For someone who has never done it before, home buying looks easy. You just pick out a nice-looking house with three bedrooms and a white picket fence, you go to the bank to borrow some money, and then you move in, right?

If only it were that easy.

What the uninformed may not realize is that buying a home is a terrifying multi-stepped process where professionals use words like escrow, PMI, pre-approved or pre-qualified, real estate transfer tax, and appraisals.

Plus, you are going into debt, more debt than you ever have before, to buy a house that hopefully will increase in value over time.

Before you drop in at your first Open House, it is smart to first do a little bit of research on the process of home ownership. Check out the eight steps to buying a house in Wisconsin.

Evaluate Your Current Financial Situation

Evaluating your finances isn’t fun, at least for most people. It’s something we do out of necessity and because we are pretending to be adults.

Before you start randomly picking homes to look at, you should have at least some idea of how much of a house you can afford? Most experts would tell you that you should be looking for a home that costs three to five times your yearly income. This amount depends on your comfort level and your lifestyle.

If you have other debt or a lifestyle that includes frequent trips to the mall, you may want to look for a home on the lower end of that price range.

Before you start the process, it would be wise to look at your credit report and your debt. Mortgage lenders are looking for a credit score of 620 or higher, even though some lenders will go below that amount.

Are there things you can do to improve your credit score? You will want the highest number possible before you seek out a loan.

Then, look at the amount in your savings account. Ideally, you will have at least 20% of the home’s value saved up for the down payment. It’s not a deal breaker if you have less than that amount, but 20% is the ideal. There are first-time home buyer mortgages and programs available for people who have not saved up the traditional 20%.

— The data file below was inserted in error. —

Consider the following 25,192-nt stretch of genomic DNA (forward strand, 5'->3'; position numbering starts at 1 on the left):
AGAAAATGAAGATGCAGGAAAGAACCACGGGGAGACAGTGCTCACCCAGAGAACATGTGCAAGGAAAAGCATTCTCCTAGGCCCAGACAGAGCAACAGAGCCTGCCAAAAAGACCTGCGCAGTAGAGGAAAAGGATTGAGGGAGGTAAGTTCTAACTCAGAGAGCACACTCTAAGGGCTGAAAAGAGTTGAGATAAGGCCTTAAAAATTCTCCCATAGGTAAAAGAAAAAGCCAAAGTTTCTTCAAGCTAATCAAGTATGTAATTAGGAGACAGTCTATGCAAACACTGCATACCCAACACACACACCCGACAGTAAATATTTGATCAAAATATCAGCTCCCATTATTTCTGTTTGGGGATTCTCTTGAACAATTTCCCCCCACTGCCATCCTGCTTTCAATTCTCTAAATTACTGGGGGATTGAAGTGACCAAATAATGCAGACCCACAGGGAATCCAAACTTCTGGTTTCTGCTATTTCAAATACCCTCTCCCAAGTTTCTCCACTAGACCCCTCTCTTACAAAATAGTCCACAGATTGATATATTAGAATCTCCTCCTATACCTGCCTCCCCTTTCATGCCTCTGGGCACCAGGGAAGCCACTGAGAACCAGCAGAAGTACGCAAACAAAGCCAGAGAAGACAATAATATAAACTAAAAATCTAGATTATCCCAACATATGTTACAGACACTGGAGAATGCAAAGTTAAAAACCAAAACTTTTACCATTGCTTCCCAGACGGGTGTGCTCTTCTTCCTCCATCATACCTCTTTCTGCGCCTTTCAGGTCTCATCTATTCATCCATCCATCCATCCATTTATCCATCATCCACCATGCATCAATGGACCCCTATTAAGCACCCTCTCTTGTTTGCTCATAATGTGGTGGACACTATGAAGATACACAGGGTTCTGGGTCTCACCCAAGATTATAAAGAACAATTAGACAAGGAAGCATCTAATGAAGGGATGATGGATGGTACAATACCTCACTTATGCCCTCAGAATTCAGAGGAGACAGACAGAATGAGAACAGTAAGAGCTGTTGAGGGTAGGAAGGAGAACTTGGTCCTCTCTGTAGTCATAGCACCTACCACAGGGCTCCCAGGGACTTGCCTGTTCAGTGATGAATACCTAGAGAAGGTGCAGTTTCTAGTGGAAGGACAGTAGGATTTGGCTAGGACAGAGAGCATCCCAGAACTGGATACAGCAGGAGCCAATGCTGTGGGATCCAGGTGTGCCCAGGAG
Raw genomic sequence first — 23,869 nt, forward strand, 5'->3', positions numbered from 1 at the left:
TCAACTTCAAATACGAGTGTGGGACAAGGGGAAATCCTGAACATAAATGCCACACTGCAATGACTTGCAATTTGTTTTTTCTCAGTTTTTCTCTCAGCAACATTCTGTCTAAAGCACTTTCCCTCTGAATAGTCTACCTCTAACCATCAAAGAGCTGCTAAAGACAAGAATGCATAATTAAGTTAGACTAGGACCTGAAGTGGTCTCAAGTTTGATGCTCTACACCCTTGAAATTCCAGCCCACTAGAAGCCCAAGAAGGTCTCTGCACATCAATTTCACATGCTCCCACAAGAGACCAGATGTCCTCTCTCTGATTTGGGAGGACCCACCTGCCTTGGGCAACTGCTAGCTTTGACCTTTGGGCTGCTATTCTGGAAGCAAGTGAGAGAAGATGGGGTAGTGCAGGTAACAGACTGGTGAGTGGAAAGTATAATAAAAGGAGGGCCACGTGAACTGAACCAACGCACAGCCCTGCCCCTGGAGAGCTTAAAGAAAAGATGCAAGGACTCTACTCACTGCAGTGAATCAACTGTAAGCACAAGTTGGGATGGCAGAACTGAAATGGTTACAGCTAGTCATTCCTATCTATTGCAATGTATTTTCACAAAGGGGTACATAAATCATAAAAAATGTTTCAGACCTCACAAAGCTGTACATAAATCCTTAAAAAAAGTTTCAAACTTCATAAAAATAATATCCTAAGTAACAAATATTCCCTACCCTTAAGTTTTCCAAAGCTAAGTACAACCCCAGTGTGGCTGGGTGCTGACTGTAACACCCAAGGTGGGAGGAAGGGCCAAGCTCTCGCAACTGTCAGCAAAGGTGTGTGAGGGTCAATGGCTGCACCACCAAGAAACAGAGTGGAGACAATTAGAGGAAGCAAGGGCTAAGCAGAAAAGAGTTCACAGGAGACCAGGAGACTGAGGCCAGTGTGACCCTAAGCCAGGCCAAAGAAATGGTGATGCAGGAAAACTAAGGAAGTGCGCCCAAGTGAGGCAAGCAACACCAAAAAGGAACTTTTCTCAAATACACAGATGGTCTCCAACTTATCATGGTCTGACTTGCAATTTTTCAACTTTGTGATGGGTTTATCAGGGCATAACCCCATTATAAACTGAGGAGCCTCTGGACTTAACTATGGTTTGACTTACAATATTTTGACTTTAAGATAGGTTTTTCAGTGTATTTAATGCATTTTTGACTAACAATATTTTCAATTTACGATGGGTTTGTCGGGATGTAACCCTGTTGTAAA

There are other financial considerations you need to take into account before buying a home. You may need to buy a refrigerator and a washer/dryer immediately. You may need to buy curtains or blinds, and of course, you will need to pay for your moving expenses as well.

Are you ready to take on the expense of dishwasher that suddenly bites the dust?

Are you ready to spend your weekends caulking your shower?

Up to now, you have been calling your landlord when the air conditioner isn’t operating, or an outlet doesn’t work. Those headaches will be yours after you sign the papers at closing.

You also need to think about your future. Will you have children in the house? If so, are the house and the neighborhood child-friendly?

Will you be in the same area several years from now? It doesn’t make sense for you to go through the process of buying a home if you aren’t planning on staying in the area for several years.

There are many things to consider, and you haven’t even gone to an Open House yet.

Find a Great Wisconsin Real Estate Agent

If this is your first time buying a house, it is crucial to find a highly experienced buyer’s agent who is familiar with your area. At first, you may feel that the buyer’s agent is just a person who unlocks doors for you during your showings, but your relationship with these professionals will become extremely important as you continue in the home buying process.

This person should point out the positive and negative aspects of each property. This is important if you are new to looking at homes. For example, did you think to look at the condition of the neighboring properties? Did you look carefully at the landscaping? Did you find out the age of the air conditioning unit? Your buyer’s agent should remind you to look at all these items instead of getting distracted by the décor of the current owners.